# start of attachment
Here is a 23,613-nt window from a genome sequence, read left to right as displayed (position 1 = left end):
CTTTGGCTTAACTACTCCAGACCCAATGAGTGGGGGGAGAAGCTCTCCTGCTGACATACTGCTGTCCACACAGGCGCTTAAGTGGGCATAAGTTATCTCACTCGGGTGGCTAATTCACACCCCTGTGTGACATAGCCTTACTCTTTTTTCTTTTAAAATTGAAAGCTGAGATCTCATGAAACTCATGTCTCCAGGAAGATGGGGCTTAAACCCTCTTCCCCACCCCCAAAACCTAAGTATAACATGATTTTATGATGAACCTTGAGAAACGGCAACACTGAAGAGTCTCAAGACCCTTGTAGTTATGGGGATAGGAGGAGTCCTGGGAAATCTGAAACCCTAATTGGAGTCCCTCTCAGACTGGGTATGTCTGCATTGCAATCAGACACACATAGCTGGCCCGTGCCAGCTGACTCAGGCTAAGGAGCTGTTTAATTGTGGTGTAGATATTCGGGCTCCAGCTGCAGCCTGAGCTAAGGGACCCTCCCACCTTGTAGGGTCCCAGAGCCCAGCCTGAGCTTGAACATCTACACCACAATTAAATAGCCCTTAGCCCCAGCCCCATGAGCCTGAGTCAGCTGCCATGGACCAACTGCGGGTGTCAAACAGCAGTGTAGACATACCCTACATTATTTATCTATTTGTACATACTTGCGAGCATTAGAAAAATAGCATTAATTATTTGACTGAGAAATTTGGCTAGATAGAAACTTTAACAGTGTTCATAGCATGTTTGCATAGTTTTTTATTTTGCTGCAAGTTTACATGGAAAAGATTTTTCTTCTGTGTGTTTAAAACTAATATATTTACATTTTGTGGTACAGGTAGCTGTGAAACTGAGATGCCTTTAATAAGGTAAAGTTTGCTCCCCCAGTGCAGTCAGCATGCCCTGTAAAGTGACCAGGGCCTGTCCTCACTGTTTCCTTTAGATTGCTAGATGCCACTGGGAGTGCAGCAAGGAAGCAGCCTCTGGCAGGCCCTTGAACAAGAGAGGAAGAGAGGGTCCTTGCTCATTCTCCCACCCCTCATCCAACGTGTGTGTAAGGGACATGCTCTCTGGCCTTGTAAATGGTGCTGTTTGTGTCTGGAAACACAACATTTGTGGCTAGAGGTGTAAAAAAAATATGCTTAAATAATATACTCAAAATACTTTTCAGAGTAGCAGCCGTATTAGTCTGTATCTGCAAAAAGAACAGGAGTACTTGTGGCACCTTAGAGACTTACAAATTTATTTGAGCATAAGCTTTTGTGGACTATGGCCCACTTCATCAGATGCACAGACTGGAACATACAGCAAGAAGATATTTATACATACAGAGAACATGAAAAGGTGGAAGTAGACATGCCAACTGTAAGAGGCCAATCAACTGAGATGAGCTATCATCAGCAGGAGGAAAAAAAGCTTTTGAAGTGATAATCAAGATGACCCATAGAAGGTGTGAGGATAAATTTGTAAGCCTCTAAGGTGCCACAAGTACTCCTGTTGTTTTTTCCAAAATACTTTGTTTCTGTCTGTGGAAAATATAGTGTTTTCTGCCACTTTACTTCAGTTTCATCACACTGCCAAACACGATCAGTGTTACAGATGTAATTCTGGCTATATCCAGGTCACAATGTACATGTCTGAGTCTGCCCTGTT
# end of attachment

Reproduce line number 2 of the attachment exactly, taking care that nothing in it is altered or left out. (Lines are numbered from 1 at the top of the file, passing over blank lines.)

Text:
CTTTGGCTTAACTACTCCAGACCCAATGAGTGGGGGGAGAAGCTCTCCTGCTGACATACTGCTGTCCACACAGGCGCTTAAGTGGGCATAAGTTATCTCACTCGGGTGGCTAATTCACACCCCTGTGTGACATAGCCTTACTCTTTTTTCTTTTAAAATTGAAAGCTGAGATCTCATGAAACTCATGTCTCCAGGAAGATGGGGCTTAAACCCTCTTCCCCACCCCCAAAACCTAAGTATAACATGATTTTATGATGAACCTTGAGAAACGGCAACACTGAAGAGTCTCAAGACCCTTGTAGTTATGGGGATAGGAGGAGTCCTGGGAAATCTGAAACCCTAATTGGAGTCCCTCTCAGACTGGGTATGTCTGCATTGCAATCAGACACACATAGCTGGCCCGTGCCAGCTGACTCAGGCTAAGGAGCTGTTTAATTGTGGTGTAGATATTCGGGCTCCAGCTGCAGCCTGAGCTAAGGGACCCTCCCACCTTGTAGGGTCCCAGAGCCCAGCCTGAGCTTGAACATCTACACCACAATTAAATAGCCCTTAGCCCCAGCCCCATGAGCCTGAGTCAGCTGCCATGGACCAACTGCGGGTGTCAAACAGCAGTGTAGACATACCCTACATTATTTATCTATTTGTACATACTTGCGAGCATTAGAAAAATAGCATTAATTATTTGACTGAGAAATTTGGCTAGATAGAAACTTTAACAGTGTTCATAGCATGTTTGCATAGTTTTTTATTTTGCTGCAAGTTTACATGGAAAAGATTTTTCTTCTGTGTGTTTAAAACTAATATATTTACATTTTGTGGTACAGGTAGCTGTGAAACTGAGATGCCTTTAATAAGGTAAAGTTTGCTCCCCCAGTGCAGTCAGCATGCCCTGTAAAGTGACCAGGGCCTGTCCTCACTGTTTCCTTTAGATTGCTAGATGCCACTGGGAGTGCAGCAAGGAAGCAGCCTCTGGCAGGCCCTTGAACAAGAGAGGAAGAGAGGGTCCTTGCTCATTCTCCCACCCCTCATCCAACGTGTGTGTAAGGGACATGCTCTCTGGCCTTGTAAATGGTGCTGTTTGTGTCTGGAAACACAACATTTGTGGCTAGAGGTGTAAAAAAAATATGCTTAAATAATATACTCAAAATACTTTTCAGAGTAGCAGCCGTATTAGTCTGTATCTGCAAAAAGAACAGGAGTACTTGTGGCACCTTAGAGACTTACAAATTTATTTGAGCATAAGCTTTTGTGGACTATGGCCCACTTCATCAGATGCACAGACTGGAACATACAGCAAGAAGATATTTATACATACAGAGAACATGAAAAGGTGGAAGTAGACATGCCAACTGTAAGAGGCCAATCAACTGAGATGAGCTATCATCAGCAGGAGGAAAAAAAGCTTTTGAAGTGATAATCAAGATGACCCATAGAAGGTGTGAGGATAAATTTGTAAGCCTCTAAGGTGCCACAAGTACTCCTGTTGTTTTTTCCAAAATACTTTGTTTCTGTCTGTGGAAAATATAGTGTTTTCTGCCACTTTACTTCAGTTTCATCACACTGCCAAACACGATCAGTGTTACAGATGTAATTCTGGCTATATCCAGGTCACAATGTACATGTCTGAGTCTGCCCTGTT